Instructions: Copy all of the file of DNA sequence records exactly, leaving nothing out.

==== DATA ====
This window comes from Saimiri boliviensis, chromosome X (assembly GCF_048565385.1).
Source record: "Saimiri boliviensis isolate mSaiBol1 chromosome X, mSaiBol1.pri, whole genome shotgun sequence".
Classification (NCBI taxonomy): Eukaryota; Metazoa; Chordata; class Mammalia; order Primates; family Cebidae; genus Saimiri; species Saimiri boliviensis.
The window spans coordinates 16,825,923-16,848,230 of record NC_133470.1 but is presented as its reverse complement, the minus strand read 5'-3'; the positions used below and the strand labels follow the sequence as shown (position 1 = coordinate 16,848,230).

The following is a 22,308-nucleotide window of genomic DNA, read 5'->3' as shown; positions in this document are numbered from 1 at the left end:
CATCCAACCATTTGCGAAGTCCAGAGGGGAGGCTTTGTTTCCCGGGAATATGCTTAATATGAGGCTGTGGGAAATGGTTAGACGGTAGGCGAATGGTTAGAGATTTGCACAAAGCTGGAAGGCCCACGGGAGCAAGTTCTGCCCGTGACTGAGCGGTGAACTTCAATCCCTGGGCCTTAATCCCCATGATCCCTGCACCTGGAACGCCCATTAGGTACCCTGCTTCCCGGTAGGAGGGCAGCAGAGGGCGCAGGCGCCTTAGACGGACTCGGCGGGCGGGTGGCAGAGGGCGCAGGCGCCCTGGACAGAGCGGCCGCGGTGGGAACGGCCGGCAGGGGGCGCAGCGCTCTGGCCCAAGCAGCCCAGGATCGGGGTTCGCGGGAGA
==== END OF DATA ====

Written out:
This window comes from Saimiri boliviensis, chromosome X (assembly GCF_048565385.1).
Source record: "Saimiri boliviensis isolate mSaiBol1 chromosome X, mSaiBol1.pri, whole genome shotgun sequence".
Classification (NCBI taxonomy): Eukaryota; Metazoa; Chordata; class Mammalia; order Primates; family Cebidae; genus Saimiri; species Saimiri boliviensis.
The window spans coordinates 16,825,923-16,848,230 of record NC_133470.1 but is presented as its reverse complement, the minus strand read 5'-3'; the positions used below and the strand labels follow the sequence as shown (position 1 = coordinate 16,848,230).

The following is a 22,308-nucleotide window of genomic DNA, read 5'->3' as shown; positions in this document are numbered from 1 at the left end:
CATCCAACCATTTGCGAAGTCCAGAGGGGAGGCTTTGTTTCCCGGGAATATGCTTAATATGAGGCTGTGGGAAATGGTTAGACGGTAGGCGAATGGTTAGAGATTTGCACAAAGCTGGAAGGCCCACGGGAGCAAGTTCTGCCCGTGACTGAGCGGTGAACTTCAATCCCTGGGCCTTAATCCCCATGATCCCTGCACCTGGAACGCCCATTAGGTACCCTGCTTCCCGGTAGGAGGGCAGCAGAGGGCGCAGGCGCCTTAGACGGACTCGGCGGGCGGGTGGCAGAGGGCGCAGGCGCCCTGGACAGAGCGGCCGCGGTGGGAACGGCCGGCAGGGGGCGCAGCGCTCTGGCCCAAGCAGCCCAGGATCGGGGTTCGCGGGAGA